Not all the standards are common (Frank Loesser’s “Traveling Light”, a Lennie Tristano tune, the title track from an Australian writer), and many of the arrangements are off the beaten path (“‘Deed I Do” is taking at a loping ⅞ tempo, and “Two to Tango” as a duet with May Han Oh), and on every track, the rhythm section challenges to Lawry to a fully present member of an improvising jazz trio. The bass defines the harmonies, but the leader is equally responsible for moving around the songs’ chords so that we hear the tunes well beyond melody. Miller, as ever, is more than just a “timekeeper”, and she forces Lawry to be as sure-footed in her time as a great alto saxophonist. Lawry does some scatting (as on the wordless “317 East 32nd St.”), and she always demonstrates a mastery of the song’s form. Her voice is light but rich, with flawless intonation for every note.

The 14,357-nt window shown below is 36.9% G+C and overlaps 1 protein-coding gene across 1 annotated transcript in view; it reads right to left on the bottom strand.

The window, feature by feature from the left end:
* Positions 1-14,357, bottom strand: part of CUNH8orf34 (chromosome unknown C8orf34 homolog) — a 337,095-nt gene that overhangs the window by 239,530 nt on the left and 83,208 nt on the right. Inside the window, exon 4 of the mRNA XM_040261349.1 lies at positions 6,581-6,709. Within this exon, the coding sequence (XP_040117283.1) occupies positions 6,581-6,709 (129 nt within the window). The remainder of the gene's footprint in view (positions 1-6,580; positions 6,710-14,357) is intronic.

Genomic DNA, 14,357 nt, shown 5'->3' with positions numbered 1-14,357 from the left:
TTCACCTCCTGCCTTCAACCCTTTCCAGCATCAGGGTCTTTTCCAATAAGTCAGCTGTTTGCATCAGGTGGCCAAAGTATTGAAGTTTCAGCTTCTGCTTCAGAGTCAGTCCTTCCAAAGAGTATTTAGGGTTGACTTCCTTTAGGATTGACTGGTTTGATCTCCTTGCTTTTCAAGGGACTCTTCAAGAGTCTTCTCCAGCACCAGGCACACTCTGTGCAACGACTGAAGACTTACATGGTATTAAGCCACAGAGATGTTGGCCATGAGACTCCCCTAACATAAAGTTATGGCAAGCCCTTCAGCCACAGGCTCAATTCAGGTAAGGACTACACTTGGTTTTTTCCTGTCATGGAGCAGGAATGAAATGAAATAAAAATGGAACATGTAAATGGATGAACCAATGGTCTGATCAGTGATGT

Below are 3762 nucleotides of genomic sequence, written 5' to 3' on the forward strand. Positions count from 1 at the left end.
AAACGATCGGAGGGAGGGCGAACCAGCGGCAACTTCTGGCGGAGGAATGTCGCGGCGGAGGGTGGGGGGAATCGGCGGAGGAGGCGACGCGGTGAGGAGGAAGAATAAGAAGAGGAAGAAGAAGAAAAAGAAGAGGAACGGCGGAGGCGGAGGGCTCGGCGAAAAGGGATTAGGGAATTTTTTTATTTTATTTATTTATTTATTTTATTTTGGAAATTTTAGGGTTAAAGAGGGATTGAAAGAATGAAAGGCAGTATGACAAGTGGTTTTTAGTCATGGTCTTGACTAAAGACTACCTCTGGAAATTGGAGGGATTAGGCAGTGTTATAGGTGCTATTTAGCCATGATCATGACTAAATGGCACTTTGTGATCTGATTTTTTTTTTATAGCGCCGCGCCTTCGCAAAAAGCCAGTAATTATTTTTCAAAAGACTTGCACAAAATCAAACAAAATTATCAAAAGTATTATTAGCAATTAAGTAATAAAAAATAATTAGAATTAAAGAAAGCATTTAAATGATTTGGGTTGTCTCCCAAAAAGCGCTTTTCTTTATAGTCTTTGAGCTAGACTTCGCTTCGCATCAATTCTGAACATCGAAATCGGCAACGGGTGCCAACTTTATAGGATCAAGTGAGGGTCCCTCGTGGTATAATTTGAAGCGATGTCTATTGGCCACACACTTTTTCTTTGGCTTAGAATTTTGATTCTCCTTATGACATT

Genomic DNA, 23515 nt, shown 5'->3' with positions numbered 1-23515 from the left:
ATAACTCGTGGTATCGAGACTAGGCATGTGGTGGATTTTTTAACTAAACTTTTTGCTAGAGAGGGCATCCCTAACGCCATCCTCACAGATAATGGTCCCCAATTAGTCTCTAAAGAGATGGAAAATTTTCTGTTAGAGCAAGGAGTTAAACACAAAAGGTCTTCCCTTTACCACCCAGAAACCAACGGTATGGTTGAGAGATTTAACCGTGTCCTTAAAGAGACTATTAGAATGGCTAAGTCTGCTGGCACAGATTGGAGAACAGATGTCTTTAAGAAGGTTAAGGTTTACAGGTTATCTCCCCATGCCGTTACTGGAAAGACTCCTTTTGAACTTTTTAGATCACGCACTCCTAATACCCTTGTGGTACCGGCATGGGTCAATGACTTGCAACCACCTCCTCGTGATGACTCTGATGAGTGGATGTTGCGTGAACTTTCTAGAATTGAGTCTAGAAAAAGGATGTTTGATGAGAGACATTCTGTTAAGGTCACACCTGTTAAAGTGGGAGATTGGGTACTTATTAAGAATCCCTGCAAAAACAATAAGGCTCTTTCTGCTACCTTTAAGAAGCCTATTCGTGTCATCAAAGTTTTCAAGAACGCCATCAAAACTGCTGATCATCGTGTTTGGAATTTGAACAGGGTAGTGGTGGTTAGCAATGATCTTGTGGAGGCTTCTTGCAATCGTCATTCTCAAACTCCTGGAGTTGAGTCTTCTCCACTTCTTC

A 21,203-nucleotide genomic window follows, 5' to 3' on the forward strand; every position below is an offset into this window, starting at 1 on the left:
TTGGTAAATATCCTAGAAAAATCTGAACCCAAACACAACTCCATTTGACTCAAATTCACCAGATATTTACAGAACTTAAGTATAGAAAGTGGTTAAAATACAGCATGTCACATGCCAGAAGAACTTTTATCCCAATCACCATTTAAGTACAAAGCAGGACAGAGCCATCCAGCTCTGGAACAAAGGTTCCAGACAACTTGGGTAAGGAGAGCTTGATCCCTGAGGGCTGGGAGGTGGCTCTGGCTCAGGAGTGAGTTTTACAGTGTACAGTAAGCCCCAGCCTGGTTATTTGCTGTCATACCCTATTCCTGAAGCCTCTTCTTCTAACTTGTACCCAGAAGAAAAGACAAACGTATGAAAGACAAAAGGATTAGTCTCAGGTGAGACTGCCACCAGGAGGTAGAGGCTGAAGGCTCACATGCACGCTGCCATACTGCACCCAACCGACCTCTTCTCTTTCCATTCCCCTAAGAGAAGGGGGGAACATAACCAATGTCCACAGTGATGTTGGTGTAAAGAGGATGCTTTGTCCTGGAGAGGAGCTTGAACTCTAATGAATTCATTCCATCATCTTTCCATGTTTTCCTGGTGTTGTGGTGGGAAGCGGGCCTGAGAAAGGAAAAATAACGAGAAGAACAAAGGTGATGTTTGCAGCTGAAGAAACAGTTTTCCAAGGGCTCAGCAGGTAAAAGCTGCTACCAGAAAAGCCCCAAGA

This is a “jazz” recording in every sense, not a simulacrum of what “jazz singing” used to sound like or jazz-inflected pop material. It contains more than a little daring—such as the super-hip arrangement of two Loesser tunes (“My Time of Day / I’ve Never Been in Love Before”)—but Lawry’s winning sound keeps everything glowing.